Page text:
Pyer Moss’ first couture show was a celebration of Black innovation
As the first Black American designer to show on the couture schedule, Kerby Jean-Raymond put a thought-provoking spin on fashion’s highest art form.
Photography David Prutting
When Kerby Jean-Raymond took the stage on Thursday, after a few rain delays and amidst still-threatening skies, to postpone the Pyer Moss fashion show set for that day he consoled his eager audience by telling them that this was his team’s best work yet. The work the designer was referring to is his label Pyer Moss’ first couture collection, which has figured among the season’s most hotly anticipated moments ever since Kerby became the first Black American designer invited by France’s Chambre Syndicale to show on the Haute Couture Week schedule.
In the eight years since Pyer Moss was founded, the label has become known for staging powerful shows and designing collections that not only speak to Kerby’s technical skill as a designer, but that engage with racial themes with verve and nuance, and celebrate the beauty of Black culture. Just over a year after picking up the CFDA/Vogue Fashion Fund award in 2018, Pyer Moss presented the final installment of ‘American, Also’ a triptych of collections exploring the erasure of African American narratives in pop culture. For spring/summer 20, Pyer Moss took over the Kings Theatre in Kerby’s hometown of Flatbush, Brooklyn to celebrate Sister Rosetta Tharpe, the queer Black woman who invented rock n’ roll.
It makes sense then that, when the weather cleared and Kerby was eventually able to put on his statement-making couture show, that it was a complete celebration of Black innovation. Entitled ‘WAT U IZ’, the spectacle was staged at Villa Lewaro, the Hudson River estate of America’s first female self-made millionaire and beauty mogul Madam C.J. Walker, who’s home was a gathering place for artists like Langston Hughes, Zora Neale Hurston and W.E.B. Du Bois. After an impassioned speech by former Black Panther Party chairwoman Elaine Brown, models walked the runway wearing campy nods — subtle accessories, but more often than not large-scale wearable homages — to everyday items that were created by Black inventors (think: peanut butter, gas masks, the three-light traffic light).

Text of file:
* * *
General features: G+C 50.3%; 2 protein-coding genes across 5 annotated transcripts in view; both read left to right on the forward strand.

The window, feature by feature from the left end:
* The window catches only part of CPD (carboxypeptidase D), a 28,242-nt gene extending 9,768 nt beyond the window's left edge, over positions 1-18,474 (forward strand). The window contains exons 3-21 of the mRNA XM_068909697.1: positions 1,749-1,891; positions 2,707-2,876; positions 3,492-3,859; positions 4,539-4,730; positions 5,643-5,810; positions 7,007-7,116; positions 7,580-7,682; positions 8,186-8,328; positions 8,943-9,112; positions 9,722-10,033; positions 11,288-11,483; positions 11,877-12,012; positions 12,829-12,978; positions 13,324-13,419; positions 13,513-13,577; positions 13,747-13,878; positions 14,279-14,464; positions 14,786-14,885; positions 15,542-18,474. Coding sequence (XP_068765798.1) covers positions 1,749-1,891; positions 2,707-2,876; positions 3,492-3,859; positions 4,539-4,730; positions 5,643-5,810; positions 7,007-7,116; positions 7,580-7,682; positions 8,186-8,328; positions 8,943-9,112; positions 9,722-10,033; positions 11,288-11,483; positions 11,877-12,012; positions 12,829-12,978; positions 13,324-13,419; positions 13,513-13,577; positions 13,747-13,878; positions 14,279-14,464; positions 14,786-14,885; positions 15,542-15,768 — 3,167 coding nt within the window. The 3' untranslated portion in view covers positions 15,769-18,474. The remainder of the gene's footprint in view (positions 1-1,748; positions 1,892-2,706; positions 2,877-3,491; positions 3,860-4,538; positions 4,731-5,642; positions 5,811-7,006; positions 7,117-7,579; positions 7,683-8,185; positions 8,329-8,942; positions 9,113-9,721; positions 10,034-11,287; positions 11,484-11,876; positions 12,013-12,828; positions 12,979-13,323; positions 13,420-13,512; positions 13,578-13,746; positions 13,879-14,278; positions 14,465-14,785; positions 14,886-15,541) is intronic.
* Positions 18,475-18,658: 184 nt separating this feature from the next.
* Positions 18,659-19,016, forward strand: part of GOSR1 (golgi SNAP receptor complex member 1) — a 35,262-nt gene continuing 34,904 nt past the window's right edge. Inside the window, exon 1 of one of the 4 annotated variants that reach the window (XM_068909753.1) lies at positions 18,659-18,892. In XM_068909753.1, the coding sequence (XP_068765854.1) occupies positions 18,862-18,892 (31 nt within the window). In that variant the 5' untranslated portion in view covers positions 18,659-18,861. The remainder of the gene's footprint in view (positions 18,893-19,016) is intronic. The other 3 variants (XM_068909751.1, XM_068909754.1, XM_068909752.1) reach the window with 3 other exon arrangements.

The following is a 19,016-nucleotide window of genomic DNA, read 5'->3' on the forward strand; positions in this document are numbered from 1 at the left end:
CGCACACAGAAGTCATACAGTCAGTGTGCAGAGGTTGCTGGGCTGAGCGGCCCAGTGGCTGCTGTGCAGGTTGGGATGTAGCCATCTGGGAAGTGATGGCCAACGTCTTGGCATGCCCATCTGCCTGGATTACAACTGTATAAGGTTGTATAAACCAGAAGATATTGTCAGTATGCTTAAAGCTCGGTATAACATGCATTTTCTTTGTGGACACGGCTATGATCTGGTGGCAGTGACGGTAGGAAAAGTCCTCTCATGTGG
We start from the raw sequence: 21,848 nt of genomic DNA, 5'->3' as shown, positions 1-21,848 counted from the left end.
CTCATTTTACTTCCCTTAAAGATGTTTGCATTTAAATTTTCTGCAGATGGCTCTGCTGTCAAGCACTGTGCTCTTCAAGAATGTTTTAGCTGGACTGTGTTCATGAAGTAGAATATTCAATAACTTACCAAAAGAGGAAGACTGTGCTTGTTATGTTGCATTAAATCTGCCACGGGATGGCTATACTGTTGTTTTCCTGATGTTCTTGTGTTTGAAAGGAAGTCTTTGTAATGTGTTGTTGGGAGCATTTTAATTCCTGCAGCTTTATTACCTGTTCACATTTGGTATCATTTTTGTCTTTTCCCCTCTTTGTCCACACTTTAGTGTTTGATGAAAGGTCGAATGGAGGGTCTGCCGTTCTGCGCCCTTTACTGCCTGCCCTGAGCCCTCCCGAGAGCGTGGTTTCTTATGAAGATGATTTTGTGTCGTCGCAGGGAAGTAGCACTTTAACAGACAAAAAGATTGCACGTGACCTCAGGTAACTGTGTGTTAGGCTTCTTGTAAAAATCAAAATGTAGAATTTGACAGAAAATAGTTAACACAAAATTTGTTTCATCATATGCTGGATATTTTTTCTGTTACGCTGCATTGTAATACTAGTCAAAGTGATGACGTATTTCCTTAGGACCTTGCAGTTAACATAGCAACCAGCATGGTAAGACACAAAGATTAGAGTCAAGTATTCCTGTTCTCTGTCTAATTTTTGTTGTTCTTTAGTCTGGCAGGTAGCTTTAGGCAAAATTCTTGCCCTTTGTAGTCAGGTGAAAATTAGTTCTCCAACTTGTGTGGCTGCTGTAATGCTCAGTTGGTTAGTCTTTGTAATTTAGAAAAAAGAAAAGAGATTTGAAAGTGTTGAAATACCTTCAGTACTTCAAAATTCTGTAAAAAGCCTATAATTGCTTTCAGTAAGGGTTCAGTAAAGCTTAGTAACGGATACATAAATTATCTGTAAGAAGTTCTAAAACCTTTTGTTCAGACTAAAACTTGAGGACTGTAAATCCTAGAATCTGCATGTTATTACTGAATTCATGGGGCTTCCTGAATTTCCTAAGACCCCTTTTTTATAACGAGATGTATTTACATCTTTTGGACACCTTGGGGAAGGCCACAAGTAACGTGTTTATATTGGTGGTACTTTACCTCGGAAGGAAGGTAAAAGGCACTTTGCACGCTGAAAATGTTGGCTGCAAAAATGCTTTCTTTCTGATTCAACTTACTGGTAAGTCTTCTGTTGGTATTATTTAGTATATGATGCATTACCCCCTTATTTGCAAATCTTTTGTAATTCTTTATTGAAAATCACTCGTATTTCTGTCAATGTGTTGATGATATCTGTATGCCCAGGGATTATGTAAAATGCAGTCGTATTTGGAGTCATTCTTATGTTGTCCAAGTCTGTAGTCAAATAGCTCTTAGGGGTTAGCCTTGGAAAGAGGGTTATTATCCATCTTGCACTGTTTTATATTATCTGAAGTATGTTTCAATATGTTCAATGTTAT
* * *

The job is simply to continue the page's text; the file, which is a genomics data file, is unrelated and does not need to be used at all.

“We are an invention inside of an invention,” the show notes read. “Inside of the creation of race, we made Blackness. Uprooted from home and put in a foreign land, we made culture. And when they tried to strip our humanity, we made freedom so tethered to each other that it still shapes the world today.”
Of course peer beyond the eye-catching, larger than life accessories and you saw what was an incredibly convincing proposal for Pyer Moss couture. Kerby’s renowned zeal for primary colors and graphic prints was tempered by candy pastels and airy formalwear fabrics. The throughline here was a sense of assured poise, coming through particularly strong in pieces like a corseted silk jersey, a hand beaded dress, a pale blue taffeta cut-out gown with a crinoline skirt, and a floor-length ochre quilted robe worn beneath a cloche-silhouette cape made up of hair curlers.
“The stories the world tells us about us are about pain. The stories we tell about each other about our own lives are about how grandma loved us with bible verses and lemonade, how bloodlines never defined who our aunts and uncles were, how the house was always big enough to take in everybody we loved,” the show notes continued. “We hold stories of glory in our bodies. Black imagination is this world’s greatest technology.”
For all its sense of celebration and refinement, this was hardly a collection that shied away from more sober contemplation. The last model walked the runway wearing a mini fridge with the words “But who invented Black trauma?” spelled out across the front over a pearlescent ruffle dress. And the rapper 22GZ closed out the show with his song “King of NY”. These words echoed as Kerby Jean-Raymond and his team came out to take a celebratory lap around the stage, which had to be rebuilt in less than 48-hours because of the storm. Rain delays aside and blunts in hand for the overjoyed crowd, one thing is clear — the King of New York is back.